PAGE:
It’s hard to fathom there was a time before the internet, now that it’s consumed so much of our lives — but in the early 2000s, a generation of kids was slowly coming to terms with what the internet really was. Sure, it had existed in decades prior, but it wasn’t until the early 2000s boom that it really entered the homes of kids and invaded their day-to-day lives.
For many, it meant hours spent on Neopets or Habbo Hotel on PC, trawling the internet for fun games and friends to chat to. In the world of games, the internet was a transformative tool. For the Pokemon franchise in particular, it wound up being essential for connecting players and creating new, shared experiences.
The Pokemon games had always been popular, but the nature of the late 1990s handheld titles meant it was difficult to share your little monsters with friends. The Game Boy and Game Boy Advance both had ‘link cable’ accessories that would help players battle and trade their Pokemon, but this required an additional purchase that many young players couldn’t spring for.
It wasn’t until the Nintendo DS era where connectivity via the internet was native and accessible — and it opened up a whole world of possibilities for players.
Pokemon Diamond and Pearl were the first two games in the Pokemon franchise to take advantage of the console’s Wi-Fi capability, using the feature to implement a new Global Trade System (GTS), internet battles, and a nifty multiplayer area known as The Underground.
These new systems served to better connect players to their friends, but also introduced players to the global Pokemon community. For the first time, players could head online and exchange Pokemon or battle with total strangers.
Completing a Pokédex by discovering every Pokemon on your path was once a lonesome task. With Pokemon Diamond and Pearl, the game’s community began working together to help each other build their libraries. If you were having trouble finding a legendary Dialga or Palkia, there was always a friendly, unknown player waiting with you in mind.
All you had to do was log onto the game’s GTS, and request whatever Pokemon you had in mind.
While communication features with overseas players was still limited in the Diamond and Pearl generation, the GTS helped many realise how many other Pokemon players there were in the world. More than that, it helped them realise they came from all over the globe.
Pokemon have the ability to retain nicknames when they’re traded online. Many online trades sent players Pokemon with different-language nicknames. Sometimes these were names in Chinese or Korean characters, which required some translation. They helped young kids understand more about the world, and widened the scope of their perspective.
These were Pokemon that arrived from overseas, who were loved enough to be given nicknames, and through the Nintendo DS they arrived on another console halfway around the world. The expanded scope of the trading feature meant players became more aware of each other, and connected despite language barriers and distance.
Carrying another player’s Pokémon with you was an honour, and a source of pride.
On a smaller scale, Diamond and Pearl features like The Underground also helped players connect to their local communities.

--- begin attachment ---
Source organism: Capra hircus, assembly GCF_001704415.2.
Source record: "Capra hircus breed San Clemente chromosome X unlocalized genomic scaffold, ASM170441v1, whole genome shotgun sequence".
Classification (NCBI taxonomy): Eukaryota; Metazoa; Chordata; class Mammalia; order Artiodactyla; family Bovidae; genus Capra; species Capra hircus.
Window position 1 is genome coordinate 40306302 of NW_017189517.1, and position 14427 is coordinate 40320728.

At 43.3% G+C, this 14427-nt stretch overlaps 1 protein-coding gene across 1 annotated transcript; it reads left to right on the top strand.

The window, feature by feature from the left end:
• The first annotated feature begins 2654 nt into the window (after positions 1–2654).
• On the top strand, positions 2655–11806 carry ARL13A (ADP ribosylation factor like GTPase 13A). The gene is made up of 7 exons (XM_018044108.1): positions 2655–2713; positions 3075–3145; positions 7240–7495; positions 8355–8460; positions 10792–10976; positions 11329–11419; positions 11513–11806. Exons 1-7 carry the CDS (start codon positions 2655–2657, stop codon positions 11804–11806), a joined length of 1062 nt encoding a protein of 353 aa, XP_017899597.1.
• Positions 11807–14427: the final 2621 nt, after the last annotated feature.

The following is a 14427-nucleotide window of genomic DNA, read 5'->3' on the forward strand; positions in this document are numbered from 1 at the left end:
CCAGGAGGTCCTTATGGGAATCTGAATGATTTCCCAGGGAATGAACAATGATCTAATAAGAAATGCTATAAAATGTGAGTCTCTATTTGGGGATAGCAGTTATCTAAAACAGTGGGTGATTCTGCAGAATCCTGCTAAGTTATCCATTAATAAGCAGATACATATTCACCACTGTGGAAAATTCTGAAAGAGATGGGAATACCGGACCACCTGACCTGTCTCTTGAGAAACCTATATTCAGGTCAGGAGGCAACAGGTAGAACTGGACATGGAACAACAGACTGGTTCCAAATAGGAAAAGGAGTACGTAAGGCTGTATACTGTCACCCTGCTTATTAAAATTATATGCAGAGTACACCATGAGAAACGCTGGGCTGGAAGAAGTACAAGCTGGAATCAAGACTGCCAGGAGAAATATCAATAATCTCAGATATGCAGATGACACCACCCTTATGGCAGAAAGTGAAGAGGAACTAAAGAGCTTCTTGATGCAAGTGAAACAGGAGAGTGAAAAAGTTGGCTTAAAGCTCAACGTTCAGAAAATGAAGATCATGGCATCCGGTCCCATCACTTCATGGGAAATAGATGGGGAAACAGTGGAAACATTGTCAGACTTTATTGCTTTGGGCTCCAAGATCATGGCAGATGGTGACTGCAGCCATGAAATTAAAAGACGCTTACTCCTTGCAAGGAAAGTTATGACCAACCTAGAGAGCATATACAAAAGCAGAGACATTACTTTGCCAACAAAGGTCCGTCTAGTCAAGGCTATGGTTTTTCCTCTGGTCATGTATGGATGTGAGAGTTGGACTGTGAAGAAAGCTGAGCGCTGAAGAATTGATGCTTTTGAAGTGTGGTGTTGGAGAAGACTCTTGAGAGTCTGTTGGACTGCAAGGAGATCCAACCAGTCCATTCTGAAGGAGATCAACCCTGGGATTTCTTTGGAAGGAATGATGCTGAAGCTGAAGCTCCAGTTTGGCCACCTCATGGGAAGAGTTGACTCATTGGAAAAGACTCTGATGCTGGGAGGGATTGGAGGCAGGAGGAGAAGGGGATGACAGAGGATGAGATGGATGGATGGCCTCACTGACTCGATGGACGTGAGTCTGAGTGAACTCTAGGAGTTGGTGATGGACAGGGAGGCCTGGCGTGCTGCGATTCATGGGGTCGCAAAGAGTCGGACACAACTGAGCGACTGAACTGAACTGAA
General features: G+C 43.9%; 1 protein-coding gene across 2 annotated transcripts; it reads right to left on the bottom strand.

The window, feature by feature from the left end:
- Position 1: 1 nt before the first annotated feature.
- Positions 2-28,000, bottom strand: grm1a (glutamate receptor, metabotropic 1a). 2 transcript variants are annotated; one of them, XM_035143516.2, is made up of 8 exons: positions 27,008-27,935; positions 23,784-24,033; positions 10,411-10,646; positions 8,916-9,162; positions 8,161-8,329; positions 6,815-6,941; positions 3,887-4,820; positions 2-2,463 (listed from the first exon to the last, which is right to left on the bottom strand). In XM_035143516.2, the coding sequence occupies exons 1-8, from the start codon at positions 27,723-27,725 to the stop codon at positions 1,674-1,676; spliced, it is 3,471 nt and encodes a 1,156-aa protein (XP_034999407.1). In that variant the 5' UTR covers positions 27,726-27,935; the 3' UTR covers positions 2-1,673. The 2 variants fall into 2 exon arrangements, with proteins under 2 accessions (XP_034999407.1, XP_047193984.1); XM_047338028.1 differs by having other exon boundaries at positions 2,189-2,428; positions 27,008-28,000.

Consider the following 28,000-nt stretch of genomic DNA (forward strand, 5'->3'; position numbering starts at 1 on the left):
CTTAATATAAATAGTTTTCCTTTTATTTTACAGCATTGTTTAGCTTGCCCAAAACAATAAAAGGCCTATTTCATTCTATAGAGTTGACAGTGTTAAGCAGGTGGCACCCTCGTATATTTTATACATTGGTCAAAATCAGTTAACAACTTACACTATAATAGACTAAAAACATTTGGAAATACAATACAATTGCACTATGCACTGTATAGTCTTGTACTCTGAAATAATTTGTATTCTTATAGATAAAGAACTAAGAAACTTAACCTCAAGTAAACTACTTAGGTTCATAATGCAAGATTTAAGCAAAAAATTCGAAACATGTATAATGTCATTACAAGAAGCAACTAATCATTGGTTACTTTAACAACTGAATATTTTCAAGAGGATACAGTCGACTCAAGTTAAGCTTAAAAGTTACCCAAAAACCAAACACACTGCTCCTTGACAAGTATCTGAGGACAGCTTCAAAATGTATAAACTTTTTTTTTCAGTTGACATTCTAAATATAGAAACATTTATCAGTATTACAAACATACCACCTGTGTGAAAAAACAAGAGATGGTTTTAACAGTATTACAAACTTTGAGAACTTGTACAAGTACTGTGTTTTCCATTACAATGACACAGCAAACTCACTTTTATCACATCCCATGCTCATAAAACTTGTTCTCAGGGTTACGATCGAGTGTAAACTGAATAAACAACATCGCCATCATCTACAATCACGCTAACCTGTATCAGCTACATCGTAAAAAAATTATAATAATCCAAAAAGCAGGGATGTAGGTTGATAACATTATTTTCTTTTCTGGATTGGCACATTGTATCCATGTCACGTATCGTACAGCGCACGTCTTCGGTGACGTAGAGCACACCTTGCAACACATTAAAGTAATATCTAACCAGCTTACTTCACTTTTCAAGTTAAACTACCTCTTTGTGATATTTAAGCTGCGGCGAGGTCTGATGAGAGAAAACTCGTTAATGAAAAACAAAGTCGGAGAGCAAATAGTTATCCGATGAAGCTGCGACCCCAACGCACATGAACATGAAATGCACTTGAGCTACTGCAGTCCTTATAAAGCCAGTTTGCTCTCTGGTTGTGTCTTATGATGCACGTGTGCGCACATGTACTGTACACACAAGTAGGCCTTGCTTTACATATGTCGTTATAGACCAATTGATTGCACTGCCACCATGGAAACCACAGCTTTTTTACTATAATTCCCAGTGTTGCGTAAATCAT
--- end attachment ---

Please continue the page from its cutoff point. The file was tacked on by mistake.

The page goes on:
The Underground is a special area featured in Diamond and Pearl where players can hang out online in a virtual space. In these caverns, they can establish a secret base, mine special diamonds to earn rare goods, and play games with any number of friends.
It’s simple, but it was also a game-changing feature, and one that allowed players to gather in a digital realm for the first time in a Pokemon game. Running around with your player avatar was a real joy, as was springing a trap and catching your friends unaware.
Since Diamond and Pearl, no Pokemon game has featured anything quite like The Underground, a space for players to meet and play. It made the games more interactive, more about hanging out with friends, and helped players share memories of Pokemon together.
While the feature never returned, its impact is undeniable.
It’s also likely one of the key reasons why Pokemon Diamond and Pearl are getting remastered for Nintendo Switch.
As far as ‘innovation’ goes, Pokemon games tend to make little changes between franchise entries. There are tweaks to trading systems, tiny fixes for open world gameplay, and smaller quirks to game structure along the way.
Pokemon Diamond and Pearl felt like genuine leaps forward. They made changes that were essential to the future direction of the Pokemon franchise. There were smaller inclusions in these franchise entries, like the ability to enter Pokemon in beauty contests, but the games should be remembered more for their community-building.
In the post-internet age, Diamond and Pearl rode the curve all tech was travelling. It adopted Wi-Fi features in a way that genuinely expanded the world of Pokemon and brought players closer together. In helping introduce kids to the power of the internet, it also encouraged niceness, having fun, and helping people wherever possible.
While Pokemon has changed over the last decade, and the internet is now a much stranger place, the modern games owe a lot to the first entries on Nintendo DS. The changes they made shouldn’t go unrecognised, particularly as a new generation of players discover Diamond and Pearl for the first time.
When Pokemon Brilliant Diamond and Shining Pearl launch for Nintendo Switch on November 19, modern gamers are in for a real treat — and an essential part of Pokemon history.